Farewell to Steve
Steve Hynes is leaving LAG at the end of the month after 11 years as its director. Carol Storer, the former director of the Legal Aid Practitioners Group, has been appointed as interim director.
‘Steve played a leading role in campaigning against the cuts introduced by the Legal Aid, Sentencing and Punishment of Offenders Act 2012 (LASPO), working with colleagues across the sector to establish the campaign group Justice for All,’ LAG says. He also founded the Low Commission on the Future of Advice and Legal Support and has been a high-profile commentator on legal aid and access to justice policy.
Hynes said it had been ‘an enjoyable and challenging time’. ‘LASPO continues to be the greatest threat to everything we stand for. I know LAG will continue to expose the damage it has inflicted and to campaign for greater access to justice.’
‘What Steve does not know about access to justice is not worth knowing. The charity has been incredibly fortunate to have benefitted from his tremendous expertise for over a decade, during a time of unprecedented attacks on legal aid in England and Wales.’
Laura Janes, LAG’s chair
Disaster! I have been mixing up LAPG and LAG for years and now you have gone and done this…
— sidewalksocsci (@sidewalksocsci) February 21, 2019
Meanwhile LAG launched launch a new digital service MyPay London to, as the Guardian reported, ‘help freelancers and other workers claim an estimated £3bn a year owed in wages and holiday allowances’ in ‘the latest example of justice moving online’.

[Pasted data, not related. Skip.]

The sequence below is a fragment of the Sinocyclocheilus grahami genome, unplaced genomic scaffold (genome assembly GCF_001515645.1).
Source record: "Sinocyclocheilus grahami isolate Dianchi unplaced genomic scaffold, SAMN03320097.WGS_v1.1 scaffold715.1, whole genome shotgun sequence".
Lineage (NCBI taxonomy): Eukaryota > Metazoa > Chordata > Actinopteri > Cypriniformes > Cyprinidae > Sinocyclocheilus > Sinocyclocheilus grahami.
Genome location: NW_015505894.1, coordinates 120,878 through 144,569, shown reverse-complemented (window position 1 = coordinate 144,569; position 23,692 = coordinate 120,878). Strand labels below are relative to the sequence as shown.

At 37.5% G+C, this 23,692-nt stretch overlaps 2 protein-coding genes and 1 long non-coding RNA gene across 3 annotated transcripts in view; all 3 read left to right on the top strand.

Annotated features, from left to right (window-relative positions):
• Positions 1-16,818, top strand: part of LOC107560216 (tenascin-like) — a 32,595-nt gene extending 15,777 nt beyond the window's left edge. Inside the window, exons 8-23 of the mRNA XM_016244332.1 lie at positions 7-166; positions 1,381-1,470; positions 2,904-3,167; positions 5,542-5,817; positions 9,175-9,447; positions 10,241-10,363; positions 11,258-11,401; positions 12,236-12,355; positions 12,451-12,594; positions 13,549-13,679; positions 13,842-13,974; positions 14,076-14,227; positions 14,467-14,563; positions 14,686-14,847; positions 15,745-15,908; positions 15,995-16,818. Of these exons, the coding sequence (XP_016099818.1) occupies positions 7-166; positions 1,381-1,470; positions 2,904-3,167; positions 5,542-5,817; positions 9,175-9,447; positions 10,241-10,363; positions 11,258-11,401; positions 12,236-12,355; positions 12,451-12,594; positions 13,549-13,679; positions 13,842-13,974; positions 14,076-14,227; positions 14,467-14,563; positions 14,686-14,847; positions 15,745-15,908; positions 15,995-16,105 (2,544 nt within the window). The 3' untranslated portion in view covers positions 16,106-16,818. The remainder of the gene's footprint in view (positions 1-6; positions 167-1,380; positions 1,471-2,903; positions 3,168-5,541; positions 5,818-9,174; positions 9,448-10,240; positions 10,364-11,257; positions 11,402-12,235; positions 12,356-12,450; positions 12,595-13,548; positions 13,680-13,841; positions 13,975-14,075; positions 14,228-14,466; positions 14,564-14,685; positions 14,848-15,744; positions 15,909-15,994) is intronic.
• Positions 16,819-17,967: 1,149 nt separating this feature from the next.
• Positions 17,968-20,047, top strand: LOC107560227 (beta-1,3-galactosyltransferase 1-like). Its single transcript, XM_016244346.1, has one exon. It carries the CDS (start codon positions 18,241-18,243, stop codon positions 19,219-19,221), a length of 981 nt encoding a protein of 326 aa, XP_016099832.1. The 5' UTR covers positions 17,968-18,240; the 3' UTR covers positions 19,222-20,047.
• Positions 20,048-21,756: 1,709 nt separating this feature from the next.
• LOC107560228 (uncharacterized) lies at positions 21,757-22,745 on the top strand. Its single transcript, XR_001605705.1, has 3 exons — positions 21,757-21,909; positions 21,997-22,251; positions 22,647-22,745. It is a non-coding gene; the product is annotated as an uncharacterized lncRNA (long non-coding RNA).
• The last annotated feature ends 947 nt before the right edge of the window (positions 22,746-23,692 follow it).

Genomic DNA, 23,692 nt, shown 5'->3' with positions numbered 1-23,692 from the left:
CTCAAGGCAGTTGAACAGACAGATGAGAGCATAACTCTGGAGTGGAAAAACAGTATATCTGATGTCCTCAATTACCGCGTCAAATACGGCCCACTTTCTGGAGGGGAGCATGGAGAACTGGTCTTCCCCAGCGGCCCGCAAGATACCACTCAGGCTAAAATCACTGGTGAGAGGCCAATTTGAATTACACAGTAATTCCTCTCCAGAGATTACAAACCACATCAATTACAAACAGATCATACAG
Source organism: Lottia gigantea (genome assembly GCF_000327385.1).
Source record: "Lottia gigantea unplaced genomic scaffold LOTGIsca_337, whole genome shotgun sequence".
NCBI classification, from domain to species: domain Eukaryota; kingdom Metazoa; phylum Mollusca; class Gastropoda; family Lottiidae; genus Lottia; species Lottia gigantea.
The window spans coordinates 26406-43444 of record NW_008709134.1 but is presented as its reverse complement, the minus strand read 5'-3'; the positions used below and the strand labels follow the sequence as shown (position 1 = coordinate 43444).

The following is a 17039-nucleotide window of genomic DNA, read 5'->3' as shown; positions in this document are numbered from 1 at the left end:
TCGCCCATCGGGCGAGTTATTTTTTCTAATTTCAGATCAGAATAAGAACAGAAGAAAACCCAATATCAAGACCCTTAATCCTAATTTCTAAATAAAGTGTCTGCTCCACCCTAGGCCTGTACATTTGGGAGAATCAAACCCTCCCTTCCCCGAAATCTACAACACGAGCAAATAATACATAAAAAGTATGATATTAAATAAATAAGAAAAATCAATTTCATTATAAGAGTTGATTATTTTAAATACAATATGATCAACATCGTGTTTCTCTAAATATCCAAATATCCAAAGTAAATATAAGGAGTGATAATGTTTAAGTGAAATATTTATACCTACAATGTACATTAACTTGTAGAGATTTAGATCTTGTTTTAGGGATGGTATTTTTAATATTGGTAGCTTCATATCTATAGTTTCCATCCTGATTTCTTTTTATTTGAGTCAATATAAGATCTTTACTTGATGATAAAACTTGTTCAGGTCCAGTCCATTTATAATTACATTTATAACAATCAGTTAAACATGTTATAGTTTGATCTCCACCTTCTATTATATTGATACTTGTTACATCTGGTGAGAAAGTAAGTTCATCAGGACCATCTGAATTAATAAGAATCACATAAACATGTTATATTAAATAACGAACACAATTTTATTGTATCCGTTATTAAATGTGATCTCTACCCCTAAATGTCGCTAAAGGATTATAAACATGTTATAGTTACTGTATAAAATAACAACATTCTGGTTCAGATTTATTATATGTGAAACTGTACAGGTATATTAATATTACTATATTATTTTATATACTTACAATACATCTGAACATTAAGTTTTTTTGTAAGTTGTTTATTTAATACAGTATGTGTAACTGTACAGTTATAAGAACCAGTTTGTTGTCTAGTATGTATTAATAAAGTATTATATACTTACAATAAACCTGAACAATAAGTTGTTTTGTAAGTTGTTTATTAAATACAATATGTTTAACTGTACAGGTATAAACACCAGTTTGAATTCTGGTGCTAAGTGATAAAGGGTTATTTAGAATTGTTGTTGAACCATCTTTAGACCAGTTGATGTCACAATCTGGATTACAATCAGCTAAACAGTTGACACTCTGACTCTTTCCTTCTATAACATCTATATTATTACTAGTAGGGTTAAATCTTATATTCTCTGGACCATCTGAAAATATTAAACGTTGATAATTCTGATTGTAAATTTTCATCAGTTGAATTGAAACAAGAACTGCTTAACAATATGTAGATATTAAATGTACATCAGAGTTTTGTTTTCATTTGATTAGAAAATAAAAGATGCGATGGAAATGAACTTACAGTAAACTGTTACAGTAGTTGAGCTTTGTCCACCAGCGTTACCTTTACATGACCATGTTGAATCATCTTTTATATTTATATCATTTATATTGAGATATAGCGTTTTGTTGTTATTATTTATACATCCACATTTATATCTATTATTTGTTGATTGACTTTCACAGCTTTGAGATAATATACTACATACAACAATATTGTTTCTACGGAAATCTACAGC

The service ‘aims to help people who cannot afford to pay lawyers for advice on lodging their claims’. ‘Legal aid for employment cases was removed by the coalition government in 2013,’ the article continues. The project is backed by the Independent Workers Union of Great Britain (IWGB), which has led the fight for improved workers’ rights in the gig economy.
‘Cuts to advice services locally have reduced the availability of free advice to the public from charities such as Citizens Advice and Law Centres,’ commented Hynes. ‘With advice related to pay issues, it is difficult to provide services on a commercial basis. Problems such as the non-payment of wages can have a big impact on an employee. The sums at stake are often small and most people on average pay or below are unlikely to be able to afford a solicitor to assist with the problem.’
The government has confirmed that it closed 22 magistrates’ courts in Wales over the past eight years, reported the Law Society’s Gazette. Wales had 36 magistrates’ courts in 2010 which dropped to 14 last year. According to justice minister Lord Keen of Elie QC, responding to a parliamentary question: ‘We have closed poor quality, smaller and less efficient courts allowing for resources to be concentrated into a smaller number of better quality and more flexible buildings.’
Ensuring the next generation of social welfare lawyers